From time to time – though admittedly with what, in recent months, has felt like a good deal greater frequency – The Value Perspective likes to highlight an asset class that looks to be overpriced. This time, our attention has fallen on the relatively young and still relatively small sector that is the non-life catastrophe bond – or ‘cat bond’ – market.
Cat bonds are issued by individual companies – usually insurers – and pay a regular yield or ‘coupon’ to their holders. They can work in various ways but effectively, when a particular ‘trigger’ event or situation occurs – an especially severe natural disaster, say, or a certain size of loss within a certain timeframe – then some or all of the investor’s capital passes to the issuer.
In some respects, therefore, Cat bonds are similar to convertible bonds – the investor owns the bond, receives a regular income and knows a particular kind of trigger can change the nature of their investment. However, while a trigger gives an investor the option to turn their convertible bond into a predetermined amount of equity, a cat bond trigger means the investor will lose some or all of their money.
Even so, investors’ continuing desire for income has seen cat bonds grow in popularity – to the extent that, in the second quarter of 2014, $4.5bn (£2.6bn) of cat bonds were issued through 17 tranches. This compares with $3.3bn issued through 17 tranches in the same period last year and, by some distance, beats the previous record for a three-month period – the $3.5bn issued in the second quarter of 2007.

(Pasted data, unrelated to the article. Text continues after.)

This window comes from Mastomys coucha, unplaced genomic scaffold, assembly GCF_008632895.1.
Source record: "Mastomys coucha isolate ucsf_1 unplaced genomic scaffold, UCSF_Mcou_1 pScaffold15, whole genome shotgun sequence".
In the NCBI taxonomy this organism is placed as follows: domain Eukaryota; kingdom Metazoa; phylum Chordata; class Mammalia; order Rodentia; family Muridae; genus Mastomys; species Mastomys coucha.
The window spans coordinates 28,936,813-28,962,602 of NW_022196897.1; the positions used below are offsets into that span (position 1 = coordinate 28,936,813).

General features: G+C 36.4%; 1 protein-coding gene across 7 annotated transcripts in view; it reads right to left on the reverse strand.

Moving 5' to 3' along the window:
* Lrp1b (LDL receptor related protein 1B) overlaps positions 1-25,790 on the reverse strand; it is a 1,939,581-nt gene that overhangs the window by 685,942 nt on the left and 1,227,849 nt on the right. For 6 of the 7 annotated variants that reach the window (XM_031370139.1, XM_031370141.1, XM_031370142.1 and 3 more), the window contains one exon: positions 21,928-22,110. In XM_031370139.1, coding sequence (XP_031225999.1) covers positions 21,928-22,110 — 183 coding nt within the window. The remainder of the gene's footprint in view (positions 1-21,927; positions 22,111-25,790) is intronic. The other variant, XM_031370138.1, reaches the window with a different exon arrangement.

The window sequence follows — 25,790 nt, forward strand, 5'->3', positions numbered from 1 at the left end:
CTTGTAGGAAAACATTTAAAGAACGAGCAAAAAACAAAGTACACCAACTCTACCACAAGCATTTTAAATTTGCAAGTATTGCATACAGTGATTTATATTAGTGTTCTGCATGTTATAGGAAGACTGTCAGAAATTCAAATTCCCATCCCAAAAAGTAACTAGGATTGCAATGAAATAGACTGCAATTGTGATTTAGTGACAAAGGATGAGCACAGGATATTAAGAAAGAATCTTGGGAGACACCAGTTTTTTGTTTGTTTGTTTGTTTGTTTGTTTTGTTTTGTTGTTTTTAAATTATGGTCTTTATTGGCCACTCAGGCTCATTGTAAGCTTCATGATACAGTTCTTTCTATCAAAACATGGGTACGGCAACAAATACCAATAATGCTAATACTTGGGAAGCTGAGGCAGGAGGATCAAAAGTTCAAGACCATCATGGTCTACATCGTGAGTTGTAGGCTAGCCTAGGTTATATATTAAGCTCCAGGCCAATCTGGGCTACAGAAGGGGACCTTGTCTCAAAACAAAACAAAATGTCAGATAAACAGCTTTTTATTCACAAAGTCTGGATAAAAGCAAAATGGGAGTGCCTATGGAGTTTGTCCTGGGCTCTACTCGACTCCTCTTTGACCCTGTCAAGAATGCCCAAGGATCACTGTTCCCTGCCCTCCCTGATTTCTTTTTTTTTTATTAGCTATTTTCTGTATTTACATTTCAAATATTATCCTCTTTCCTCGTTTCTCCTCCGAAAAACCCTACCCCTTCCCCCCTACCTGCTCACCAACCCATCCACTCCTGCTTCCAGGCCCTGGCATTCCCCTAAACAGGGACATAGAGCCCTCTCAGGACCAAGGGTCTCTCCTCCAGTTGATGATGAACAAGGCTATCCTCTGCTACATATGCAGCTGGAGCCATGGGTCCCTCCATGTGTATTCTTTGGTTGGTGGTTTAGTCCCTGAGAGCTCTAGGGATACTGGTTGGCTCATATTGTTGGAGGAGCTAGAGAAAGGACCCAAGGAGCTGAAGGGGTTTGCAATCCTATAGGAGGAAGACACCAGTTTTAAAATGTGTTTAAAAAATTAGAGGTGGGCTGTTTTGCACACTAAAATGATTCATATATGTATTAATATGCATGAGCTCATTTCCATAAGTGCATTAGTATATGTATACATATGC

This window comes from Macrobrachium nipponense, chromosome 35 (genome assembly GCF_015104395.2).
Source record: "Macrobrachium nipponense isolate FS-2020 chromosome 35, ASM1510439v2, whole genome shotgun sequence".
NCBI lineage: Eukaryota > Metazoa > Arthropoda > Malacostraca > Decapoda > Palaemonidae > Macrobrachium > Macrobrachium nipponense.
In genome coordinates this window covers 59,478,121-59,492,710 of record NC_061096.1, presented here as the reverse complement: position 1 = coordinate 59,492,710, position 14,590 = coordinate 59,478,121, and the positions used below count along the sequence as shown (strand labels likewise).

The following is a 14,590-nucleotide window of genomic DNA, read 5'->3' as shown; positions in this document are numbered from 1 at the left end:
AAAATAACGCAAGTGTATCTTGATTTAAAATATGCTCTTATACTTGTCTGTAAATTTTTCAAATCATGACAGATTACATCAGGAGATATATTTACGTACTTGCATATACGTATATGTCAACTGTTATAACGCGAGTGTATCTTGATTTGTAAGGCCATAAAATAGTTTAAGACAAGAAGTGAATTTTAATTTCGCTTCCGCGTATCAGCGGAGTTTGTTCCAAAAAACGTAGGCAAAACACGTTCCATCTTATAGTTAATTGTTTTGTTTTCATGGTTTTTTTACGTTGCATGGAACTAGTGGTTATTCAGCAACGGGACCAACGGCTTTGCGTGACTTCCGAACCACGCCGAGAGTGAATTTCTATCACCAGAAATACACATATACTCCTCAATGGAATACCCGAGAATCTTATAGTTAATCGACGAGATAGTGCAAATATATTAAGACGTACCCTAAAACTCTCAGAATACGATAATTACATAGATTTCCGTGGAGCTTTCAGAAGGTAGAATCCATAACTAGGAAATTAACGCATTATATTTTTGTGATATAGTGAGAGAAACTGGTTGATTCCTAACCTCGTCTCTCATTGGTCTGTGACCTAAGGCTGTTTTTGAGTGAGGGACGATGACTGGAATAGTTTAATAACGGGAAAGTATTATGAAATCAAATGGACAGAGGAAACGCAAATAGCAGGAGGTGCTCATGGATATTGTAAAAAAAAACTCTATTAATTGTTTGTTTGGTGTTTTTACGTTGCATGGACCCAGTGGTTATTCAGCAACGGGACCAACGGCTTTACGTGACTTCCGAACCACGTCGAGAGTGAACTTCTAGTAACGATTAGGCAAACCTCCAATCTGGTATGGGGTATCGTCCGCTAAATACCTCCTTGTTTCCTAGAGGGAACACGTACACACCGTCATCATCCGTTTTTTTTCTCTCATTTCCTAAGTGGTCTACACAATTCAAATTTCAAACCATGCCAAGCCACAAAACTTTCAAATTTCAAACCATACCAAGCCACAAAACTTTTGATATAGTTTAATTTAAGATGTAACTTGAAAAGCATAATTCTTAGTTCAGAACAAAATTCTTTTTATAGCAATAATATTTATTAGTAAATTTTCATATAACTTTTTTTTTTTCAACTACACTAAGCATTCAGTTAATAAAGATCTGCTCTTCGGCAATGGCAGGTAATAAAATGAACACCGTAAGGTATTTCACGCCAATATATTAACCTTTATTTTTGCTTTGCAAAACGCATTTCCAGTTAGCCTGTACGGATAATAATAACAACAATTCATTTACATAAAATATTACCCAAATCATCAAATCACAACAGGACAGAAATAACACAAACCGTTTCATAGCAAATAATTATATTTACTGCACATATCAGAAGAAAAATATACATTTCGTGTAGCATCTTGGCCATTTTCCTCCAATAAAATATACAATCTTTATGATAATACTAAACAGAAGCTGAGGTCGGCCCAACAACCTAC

This record quarter also included the largest ever single cat bond – the $1.5bn Everglades Re 2014 – and it is instructive to compare that with the $750m Everglades Re 2012 bond issued two years earlier. For while the expected loss ratios – effectively where the trigger is set – of the two bonds are fairly similar, some other important details are not.
According to a report issued by insurance industry expert Willis Capital Markets & Advisory, at 7.5%, the coupon on the 2014 bond is less than half of the 17.75% offered by the 2012 bond. Furthermore, the basis of the trigger has been broadened so that, rather than being the losses tied to a specific event, as it was in 2012, 2014 bond holders will lose money if cumulative losses reach a certain amount over a set period.
“In the span of two years,” notes the Willis report, “risk-adjusted pricing for the Everglades deals has fallen over 50%, a clear indication of investor demand for paper.” So this is another example of investors moving up the risk spectrum in their hunt for yield and not necessarily being compensated for doing so. In the small and esoteric world of cat bonds, one would be hopeful investors would know what it is they are buying. Whether they are pricing the risks correctly at present is perhaps more open to debate.